EDITOR’S NOTE: We got another fire review here, from one of the gross-ass mixed drink legends in the flesh, Jeremy. He makes a hop across the pond to Bradford, in West Yorkshire, to bring you the third album from the Lost Direction, Zayn Malik. Zayn notched a #1 release in the charts of a number of countries (including his native UK) with his first post-One Direction soiree, Mind of Mine, in 2016. The shine wore off pretty quickly though, as he couldn’t even crack the top-75 in his homeland with 2018’s sophomore effort, Icarus Falls.
Zayn’s third album claims that Nobody Is Listening, which is patently false: at the very least, ONE person was listening. Keep reading to find out whether Jeremy found One Thing wrong with the release, or a bunch of Little Things. Maybe it was actually Perfect? My puns are depleted now so just go read the thing already thx.
Zayn – Nobody is Listening (RCA Records)
Starting your career as a project of Simon Cowell has the potential to go in a few different directions, ranging from Instant Success to Crash-And-Burn. For Zayn Malik, the former is absolutely true. One Direction is known the world over as a part of this generation’s “boy band” phase, alongside The Jonas Brothers.
It’s our first post of 2021, and we’re gonna switch things up a bit for y’all. First off, we’re putting the longer album reviews in their own posts, so you won’t have to dig through several other reviews to get that nougaty center. (Fun fact: my autocorrect just informed me that “nougaty” is a word. Life is good, y’all.) We’ll be posting these as we write them, so you’ll get to enjoy more content more often from ya bois.
Second, we’ll still be placing the Quickie reviews in their own post; those will likely still come out every two weeks like before. That way, you’ll get a little taste of more albums – an appetizer to tide you over between the longer main courses. I’m quite hungry, if it wasn’t obvious.
Third… well, I can’t tell you what third is. Just now that we have a couple surprises planned, and we’ll be putting more information out into the ether for those as we solidify things. New content on Fairly KickAss podcast, plus new content on the Fairly KickAss blog?!? You could be so (un)lucky.
That’s all for me: now for the good stuff that you came here to read. Enjoy our first album review of the new year!
(EDITOR’S NOTE: Here at Fairly KickAss, we like to go out with a bang – and what better way to cap off 2020 than with one more fire review? It’s our Senior Weizen Correspondent, Jada, hitting you with that good-good just under the bell. Taylor Swift’s first 2020 release, folklore, was a winner… but will evermore leave the same impression? Keep reading to find out!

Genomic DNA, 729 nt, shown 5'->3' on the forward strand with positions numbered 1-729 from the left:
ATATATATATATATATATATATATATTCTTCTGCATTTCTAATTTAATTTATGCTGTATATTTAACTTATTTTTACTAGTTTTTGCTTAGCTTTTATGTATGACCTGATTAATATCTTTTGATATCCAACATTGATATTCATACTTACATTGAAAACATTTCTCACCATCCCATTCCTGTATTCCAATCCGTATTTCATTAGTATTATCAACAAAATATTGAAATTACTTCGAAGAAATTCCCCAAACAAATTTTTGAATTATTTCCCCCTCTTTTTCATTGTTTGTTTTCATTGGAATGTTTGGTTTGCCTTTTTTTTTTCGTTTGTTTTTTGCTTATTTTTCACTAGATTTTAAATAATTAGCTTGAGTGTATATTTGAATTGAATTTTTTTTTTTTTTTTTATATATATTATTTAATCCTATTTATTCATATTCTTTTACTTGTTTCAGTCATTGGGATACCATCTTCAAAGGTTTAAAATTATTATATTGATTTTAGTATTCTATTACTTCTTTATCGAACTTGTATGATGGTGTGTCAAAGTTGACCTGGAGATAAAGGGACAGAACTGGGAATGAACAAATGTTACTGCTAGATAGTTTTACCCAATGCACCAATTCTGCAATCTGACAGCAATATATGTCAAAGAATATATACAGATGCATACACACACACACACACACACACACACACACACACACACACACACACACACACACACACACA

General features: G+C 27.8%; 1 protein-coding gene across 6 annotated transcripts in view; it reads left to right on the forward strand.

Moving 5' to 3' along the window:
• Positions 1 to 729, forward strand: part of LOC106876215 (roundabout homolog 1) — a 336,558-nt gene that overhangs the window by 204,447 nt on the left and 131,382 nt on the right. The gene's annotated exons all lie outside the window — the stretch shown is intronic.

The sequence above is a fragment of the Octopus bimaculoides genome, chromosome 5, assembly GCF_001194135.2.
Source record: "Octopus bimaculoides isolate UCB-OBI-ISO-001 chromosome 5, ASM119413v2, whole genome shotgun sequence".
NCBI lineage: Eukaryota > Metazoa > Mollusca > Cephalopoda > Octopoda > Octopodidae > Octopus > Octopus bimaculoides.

Also watch out for more bonus content from Jada in our final post of the year, coming next week.
Taylor Swift – evermore (Republic Records)
I think she did it but I just…can’t…prove it…By she I mean Taylor Swift, and by “it” I mean drop the two best albums of 2020 less than 5 months apart. Yes, this is a quote from “no body, no crime”; but evermore is just so damn quotable!
Since I defined the term folklore in my review for Taylor Swift’s last surprise album just 5 months ago, it’s only fair that I define evermore now. It means always, forever, or for a very long time. Well, that is exactly how long I will be listening to this album.
Jack Antonoff (Bleachers) and Aaron Dessner (The National) both return to write the songs on evermore (along with Swift), and Justin Vernon (Bon Iver) co-wrote and duets w T. on the title track, which also happens to be my favorite song on the album. Back in July you couldn’t have told me that another album would give folklore a run for its money for my album of the year, let alone that it would be from the same artist. This album is haunting, painful, personal, yet somehow feels like it was written for me and about me. Take “‘tis the damn season” for example. Who doesn’t have that first love from their hometown? It doesn’t matter how far away you get or how long you’ve been gone. That person always seems to be right there waiting when you get back.
“marjorie” is an absolutely beautiful ode to Swift’s grandmother (who was aptly named Marjorie), opera singer and inspiration for Taylor’s pursuit of a music career. evermore (f. Bon Iver) feels like a sequel to folklore’s exile. In exile, Swift and Vernon are just figuring out how to coexist, while in evermore they are trying to figure out how to live with the loss…forever. “willow” is another one of the notorious who is this about? songs. “The more that you say, the less I know. Wherever you stray, I follow. Begging for you to take my hand, wreck my plans, that’s my man”. You know who you are, Sir. The last song I will mention (since by now you should all know that every song on this album is my favorite song on the album) is “coney island” (f. The National). I would never have thought to pair these two up, but now I want every song forever to have the two of them singing them!
Other songs to note: “tolerate it”, “long story short”, “dorothea”
Soilwork – A Whisp of the Atlantic (Nuclear Blast)
While Sweden has an incredibly active metal scene, Soilwork stands out (at least to me) because of their unique take on melody. They typically have just as much in common with American groove metal, like Pantera, as they do with Scandinavian death metal.
Metalcore synth elements are more prevalent on this EP, as well as deep thought and reflective moments, brought out by piano interludes. There is even a trumpet solo at the 8 minute(ish) mark of the title track, as well as the outro starting at the 15 minute mark.
Oh, right! I forgot to mention that the opening song and album namesake, “A Whisp of the Atlantic”, is a 16 minute opus that fully encapsulates what this band is capable of. Almost an homage to Dream Theater, it moves through a range of emotions and styles. It tells a story of ending the “lies of sanity” to “feel eternity’s breath” and leave the world behind. Soaring, operatic vocals punctuated with guttural growls dominate the track and usher in musical shifts from death metal to metalcore, but all with a progressive metal flare.